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November 15, 2012

Ritz supporters turn back to social media to reach reluctant GOP lawmakers

Education head winner received more votes than governor-elect Pence

INDIANAPOLIS — Some of the same forces that used social media to defeat the Republican state schools superintendent are mobilizing their resources again, this time to send a message to GOP leaders to pay attention to the election results.

They’re flooding the email inboxes of some key legislators and policy makers with an online petition that asks them to “honor” the 1.3 million votes cast for Democrat Glenda Ritz in her upset win over GOP incumbent Tony Bennett. The online petition drive was launched over the Veterans Day weekend by some pro-Ritz grassroots organizations, including a group called Republicans for Ritz.

It came in response to public statements made by Gov.-elect Mike Pence and GOP legislative leaders, who downplayed the significance of Ritz’s election and claimed their own victories as mandates for continuing with the sweeping education reforms championed by Bennett and locked into law by a Republican-controlled legislature.

By mid-Tuesday, more than 3,000 people had signed the online petition, triggering a flood of emails into the inboxes of legislators who sit on the General Assembly’s education committees and those belonging to the members of the policy-making State Board of Education.

Cathy Fuentes-Rohrer, a Bloomington mother of four school-aged children and Ritz supporter, helped launch the petition drive through the influential social media site Change.org. She did so, she said, because she was “astounded” by the comments made by Republican leaders last week. The day after the election, Pence said Indiana voters delivered a “strong affirmation of the progress on education reform in this state” by keeping GOP legislative majorities.

“I thought, ‘You’re trying to take away our voice when we just raised it,’ “ said Fuentes-Rohrer. “It was a clear to us we had to keep the momentum going.”

The online petition, which can be found on several sites, including that of the Northeast Friends of Public Education at neifpe.blogspot.com, starts by reminding voters that Ritz won more votes than Pence did. It goes on to say that voters rejected the “top-down, corporate reform model imposed by the state.”

Fuentes-Rohrer is a self-professed liberal Democrat who chairs of the Indiana Coalition for Public Education of Monroe County and South Central Indiana, an organization that used its strong Facebook presence to connect with other like-minded grassroots organizations across the state.

They helped generate an anti-Bennett message which resonated with voters like Sharon Kain, president of the Cass County Republican Women’s organization, a self-described conservative and ardent supporter of Mitt Romney and Richard Mourdock, the GOP’s losing presidential and Senate candidates.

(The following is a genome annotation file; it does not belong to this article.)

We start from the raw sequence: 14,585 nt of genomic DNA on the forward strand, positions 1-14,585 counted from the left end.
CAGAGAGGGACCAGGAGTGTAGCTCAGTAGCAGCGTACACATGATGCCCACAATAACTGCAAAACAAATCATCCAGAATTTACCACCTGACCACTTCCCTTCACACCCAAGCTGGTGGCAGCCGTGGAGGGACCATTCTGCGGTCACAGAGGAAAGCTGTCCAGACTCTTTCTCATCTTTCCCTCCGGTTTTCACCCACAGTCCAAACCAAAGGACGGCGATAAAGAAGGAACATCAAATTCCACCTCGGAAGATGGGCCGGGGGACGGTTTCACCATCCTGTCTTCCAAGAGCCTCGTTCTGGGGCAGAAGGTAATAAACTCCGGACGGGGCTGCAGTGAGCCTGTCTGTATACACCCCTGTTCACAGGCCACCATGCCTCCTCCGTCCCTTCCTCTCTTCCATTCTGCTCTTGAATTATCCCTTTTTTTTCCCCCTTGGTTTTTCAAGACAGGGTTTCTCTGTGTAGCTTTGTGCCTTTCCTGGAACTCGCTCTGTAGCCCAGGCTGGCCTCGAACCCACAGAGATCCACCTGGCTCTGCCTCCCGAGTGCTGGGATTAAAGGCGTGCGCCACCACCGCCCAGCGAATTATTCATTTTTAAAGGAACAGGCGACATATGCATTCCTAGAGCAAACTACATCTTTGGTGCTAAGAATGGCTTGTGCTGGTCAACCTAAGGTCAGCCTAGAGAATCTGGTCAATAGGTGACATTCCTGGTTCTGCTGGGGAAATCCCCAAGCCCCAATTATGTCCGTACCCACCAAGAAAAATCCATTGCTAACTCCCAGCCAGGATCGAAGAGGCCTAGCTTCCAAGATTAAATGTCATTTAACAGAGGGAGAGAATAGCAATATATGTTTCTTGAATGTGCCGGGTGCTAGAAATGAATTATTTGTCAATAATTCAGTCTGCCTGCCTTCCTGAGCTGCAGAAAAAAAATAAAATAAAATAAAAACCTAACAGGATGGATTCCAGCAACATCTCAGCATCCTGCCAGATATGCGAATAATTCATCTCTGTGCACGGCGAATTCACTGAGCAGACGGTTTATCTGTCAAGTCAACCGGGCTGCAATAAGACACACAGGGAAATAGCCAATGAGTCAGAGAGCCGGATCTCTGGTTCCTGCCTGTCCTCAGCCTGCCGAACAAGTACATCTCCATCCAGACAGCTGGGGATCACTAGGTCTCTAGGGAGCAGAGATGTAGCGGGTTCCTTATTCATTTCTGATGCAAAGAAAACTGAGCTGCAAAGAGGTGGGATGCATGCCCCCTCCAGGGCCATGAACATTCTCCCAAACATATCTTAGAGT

“I did everything I could to defeat Tony Bennett,” Kain said in an email to the CNHI Statehouse Bureau. Kain’s reasoning: She has a daughter who is a teacher and a husband who is a school superintendent.

“Both have been extremely unhappy with the way education reforms have been handled,” she said.

Ritz is a schoolteacher, a political newcomer and a former Republican who switched parties to take on Bennett. She billed her campaign as a referendum on sweeping education-reform legislation implemented by Bennett, including vouchers for private schools, merit pay for teachers and more high-stakes testing for students.

With a campaign budget less than one-fifth of what Bennett raised, she and her campaign staff tapped into the sentiments of unhappy teachers and school administrators across the state and made the most of social media.

State Sen. Jean Leising, a Republican from Oldenburg who backed the major education-reform legislation had 1,500 online petitions in her inbox when she opened her email Tuesday morning.

That caught her attention, as did Ritz’ win. She’s not ready to jettison the reform legislation, she said, but she’s also not ready to dismiss its critics: “I think in the next session you’re going to see legislators saying, ‘Let’s look at what’s working and what’s not working.’”

That’s what retired schoolteacher Phyllis Bush of Fort Wayne was hoping for when she got involved in the online petition drive. Bush, who helped start the Northeast Friends of Public Education, said the reforms that have come down over the past four years have been “too much, too soon.”

“There have been all these demands placed on teachers and students, without much evidence they were really working,” Bush said. “Along with parents who were seeing the impact on their children, they were starting to revolt.”

 

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